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UC System Suspends College Admissions Requirements, No Minimum Grades, No SAT Scores
PEMBROKE PINES, FL - MARCH 06: Carol McMullen-Pettit, a Premier Tutor at The Princeton Review, (R) goes over SAT test preparation with 11th grader, Suzane Nazir, on March 6, 2014 in Pembroke Pines, Florida. Yesterday, the College Board announced the second redesign of the SAT this century, it is scheduled to take effect in early 2016.
Joe Raedle/Getty Images

The University of California, the group of ten research universities that includes UC Berkeley and UCLA among its members, announced that it would be relaxing its undergraduate admissions requirements amidst coronavirus concerns. 

In a statement Tuesday morning, UC President Janet Napolitano called the decision, which was approved by the board of regents Monday evening, an “ethical imperative.”

“The COVID-19 outbreak is a disaster of historic proportions disrupting every aspect of our lives, including education for high school students, among others,” said Napolitano. “The University’s flexibility at this crucial time will ensure prospective students aiming for UC get a full and fair shot — no matter their current challenges.”

The decision temporarily suspends the university system’s letter grade requirements for “A-G Courses,” a collection of 15 courses all California students must pass with a C or better in order to even be considered for admission. The suspension applies to courses taken during the winter, spring and summer semesters. 

The university system has also suspended the standardized testing requirement for prospective students, as the regular testing schedule for assessments like the SAT has been disrupted.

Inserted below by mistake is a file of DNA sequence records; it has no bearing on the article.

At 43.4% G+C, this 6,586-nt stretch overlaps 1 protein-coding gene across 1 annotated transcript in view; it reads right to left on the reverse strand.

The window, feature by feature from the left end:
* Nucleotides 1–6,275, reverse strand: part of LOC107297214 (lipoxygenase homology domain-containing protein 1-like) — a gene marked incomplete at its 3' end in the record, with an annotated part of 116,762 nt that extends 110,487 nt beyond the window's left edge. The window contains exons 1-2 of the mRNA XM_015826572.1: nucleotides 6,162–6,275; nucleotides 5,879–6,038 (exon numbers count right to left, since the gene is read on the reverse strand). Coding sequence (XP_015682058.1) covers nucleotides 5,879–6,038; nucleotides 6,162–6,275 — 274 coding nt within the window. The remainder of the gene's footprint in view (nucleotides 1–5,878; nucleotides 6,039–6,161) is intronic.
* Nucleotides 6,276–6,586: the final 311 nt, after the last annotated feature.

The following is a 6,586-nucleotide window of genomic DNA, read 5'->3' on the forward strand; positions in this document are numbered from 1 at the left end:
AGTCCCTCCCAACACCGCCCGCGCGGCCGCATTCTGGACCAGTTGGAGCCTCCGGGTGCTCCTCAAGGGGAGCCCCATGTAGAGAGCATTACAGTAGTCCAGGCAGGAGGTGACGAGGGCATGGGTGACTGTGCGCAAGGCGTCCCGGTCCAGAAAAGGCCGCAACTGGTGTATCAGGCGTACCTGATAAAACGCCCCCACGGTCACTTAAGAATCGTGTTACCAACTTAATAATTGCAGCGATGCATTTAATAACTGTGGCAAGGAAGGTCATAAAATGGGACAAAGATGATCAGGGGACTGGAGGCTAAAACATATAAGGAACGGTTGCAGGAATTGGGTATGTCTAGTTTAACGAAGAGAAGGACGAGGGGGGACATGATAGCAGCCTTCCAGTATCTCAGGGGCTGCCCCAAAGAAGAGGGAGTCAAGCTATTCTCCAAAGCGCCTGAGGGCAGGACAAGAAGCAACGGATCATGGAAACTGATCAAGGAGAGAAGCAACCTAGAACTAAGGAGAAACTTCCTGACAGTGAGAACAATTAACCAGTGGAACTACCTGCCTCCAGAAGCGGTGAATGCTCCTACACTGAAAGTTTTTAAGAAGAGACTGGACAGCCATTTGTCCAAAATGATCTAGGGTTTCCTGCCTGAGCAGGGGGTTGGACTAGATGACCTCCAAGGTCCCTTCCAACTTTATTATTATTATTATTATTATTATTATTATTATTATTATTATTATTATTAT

“We want to help alleviate the tremendous disruption and anxiety that is already overwhelming prospective students due to COVID-19,” said John A. Perez, chair of the Board of Regents. “By removing artificial barriers and decreasing stressors – including suspending the use of the SAT – for this unprecedented moment in time, we hope there will be less worry for our future students.”

The decision to suspend the testing requirement comes after The College Board, the private company that administers the SAT, informed higher education officials that the company plans to offer the test on a different, not-yet-announced schedule allowing students who still want to take it to do so after the threat of coronavirus has passed, reports The Washington Post

“We’ll be flexible in making the SAT available in school and out of school as soon as the public health situation allows,” David Coleman, the chief executive of The College Board, told higher education officials in a memo, reports the news agency. 

The university system, which has over 200,000 undergraduate students enrolled across nine campuses, has previously flirted with scrapping the standardized testing requirement all together. 

As The Los Angeles Times reported in October, standardized tests are “increasingly seen as an unfair admission barrier to students who don’t test well or don’t have the means to access or pay for pricey test preparation.” That said, the LA Times also acknowledges that standardized tests are also “predictive of college performance, particularly at selective universities.”

While the UC system is currently conducting research to determine whether eliminating the requirement will be a good idea, Vice Chairwoman of the board of regents Cecilia Estolana declared that the standardized tests use a “clearly flawed methodology that has a discriminatory impact,” and that no further research is needed, the news agency reports. 

According to The Los Angeles Times, Napolitano has claimed that the new coronavirus measures will only be temporary, saying the move is “intended as an accommodation and not a permanent policy shift, and does not foreclose future Board policy actions with respect to the use of standardized tests.”

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